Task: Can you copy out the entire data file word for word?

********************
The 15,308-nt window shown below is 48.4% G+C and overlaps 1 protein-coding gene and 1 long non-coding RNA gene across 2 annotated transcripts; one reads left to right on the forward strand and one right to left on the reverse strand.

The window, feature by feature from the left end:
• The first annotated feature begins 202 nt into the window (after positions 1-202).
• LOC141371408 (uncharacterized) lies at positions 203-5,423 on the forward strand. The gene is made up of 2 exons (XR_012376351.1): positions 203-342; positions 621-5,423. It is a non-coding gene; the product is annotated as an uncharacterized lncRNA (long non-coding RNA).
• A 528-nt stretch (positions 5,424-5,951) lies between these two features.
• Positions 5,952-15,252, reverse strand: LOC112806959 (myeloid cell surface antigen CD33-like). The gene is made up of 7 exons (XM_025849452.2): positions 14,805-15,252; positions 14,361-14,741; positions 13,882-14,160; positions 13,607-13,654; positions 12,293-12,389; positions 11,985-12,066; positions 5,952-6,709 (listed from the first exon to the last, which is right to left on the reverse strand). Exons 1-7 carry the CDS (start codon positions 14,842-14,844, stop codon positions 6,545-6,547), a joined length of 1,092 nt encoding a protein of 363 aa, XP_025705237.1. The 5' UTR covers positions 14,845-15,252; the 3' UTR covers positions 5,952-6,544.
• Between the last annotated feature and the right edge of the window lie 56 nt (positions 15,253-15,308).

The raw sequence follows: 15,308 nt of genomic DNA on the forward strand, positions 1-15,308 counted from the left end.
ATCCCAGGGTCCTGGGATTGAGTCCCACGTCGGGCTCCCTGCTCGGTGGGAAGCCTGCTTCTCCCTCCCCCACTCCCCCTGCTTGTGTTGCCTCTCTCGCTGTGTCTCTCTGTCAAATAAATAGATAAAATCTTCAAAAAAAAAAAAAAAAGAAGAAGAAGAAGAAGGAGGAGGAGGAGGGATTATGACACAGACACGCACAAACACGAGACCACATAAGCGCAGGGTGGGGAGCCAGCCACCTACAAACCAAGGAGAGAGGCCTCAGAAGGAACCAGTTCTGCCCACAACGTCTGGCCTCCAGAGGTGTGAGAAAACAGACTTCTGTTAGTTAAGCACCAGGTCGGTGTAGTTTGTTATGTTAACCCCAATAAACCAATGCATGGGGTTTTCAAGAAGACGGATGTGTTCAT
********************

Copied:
The 15,308-nt window shown below is 48.4% G+C and overlaps 1 protein-coding gene and 1 long non-coding RNA gene across 2 annotated transcripts; one reads left to right on the forward strand and one right to left on the reverse strand.

The window, feature by feature from the left end:
• The first annotated feature begins 202 nt into the window (after positions 1-202).
• LOC141371408 (uncharacterized) lies at positions 203-5,423 on the forward strand. The gene is made up of 2 exons (XR_012376351.1): positions 203-342; positions 621-5,423. It is a non-coding gene; the product is annotated as an uncharacterized lncRNA (long non-coding RNA).
• A 528-nt stretch (positions 5,424-5,951) lies between these two features.
• Positions 5,952-15,252, reverse strand: LOC112806959 (myeloid cell surface antigen CD33-like). The gene is made up of 7 exons (XM_025849452.2): positions 14,805-15,252; positions 14,361-14,741; positions 13,882-14,160; positions 13,607-13,654; positions 12,293-12,389; positions 11,985-12,066; positions 5,952-6,709 (listed from the first exon to the last, which is right to left on the reverse strand). Exons 1-7 carry the CDS (start codon positions 14,842-14,844, stop codon positions 6,545-6,547), a joined length of 1,092 nt encoding a protein of 363 aa, XP_025705237.1. The 5' UTR covers positions 14,845-15,252; the 3' UTR covers positions 5,952-6,544.
• Between the last annotated feature and the right edge of the window lie 56 nt (positions 15,253-15,308).

The raw sequence follows: 15,308 nt of genomic DNA on the forward strand, positions 1-15,308 counted from the left end.
ATCCCAGGGTCCTGGGATTGAGTCCCACGTCGGGCTCCCTGCTCGGTGGGAAGCCTGCTTCTCCCTCCCCCACTCCCCCTGCTTGTGTTGCCTCTCTCGCTGTGTCTCTCTGTCAAATAAATAGATAAAATCTTCAAAAAAAAAAAAAAAAGAAGAAGAAGAAGAAGGAGGAGGAGGAGGGATTATGACACAGACACGCACAAACACGAGACCACATAAGCGCAGGGTGGGGAGCCAGCCACCTACAAACCAAGGAGAGAGGCCTCAGAAGGAACCAGTTCTGCCCACAACGTCTGGCCTCCAGAGGTGTGAGAAAACAGACTTCTGTTAGTTAAGCACCAGGTCGGTGTAGTTTGTTATGTTAACCCCAATAAACCAATGCATGGGGTTTTCAAGAAGACGGATGTGTTCAT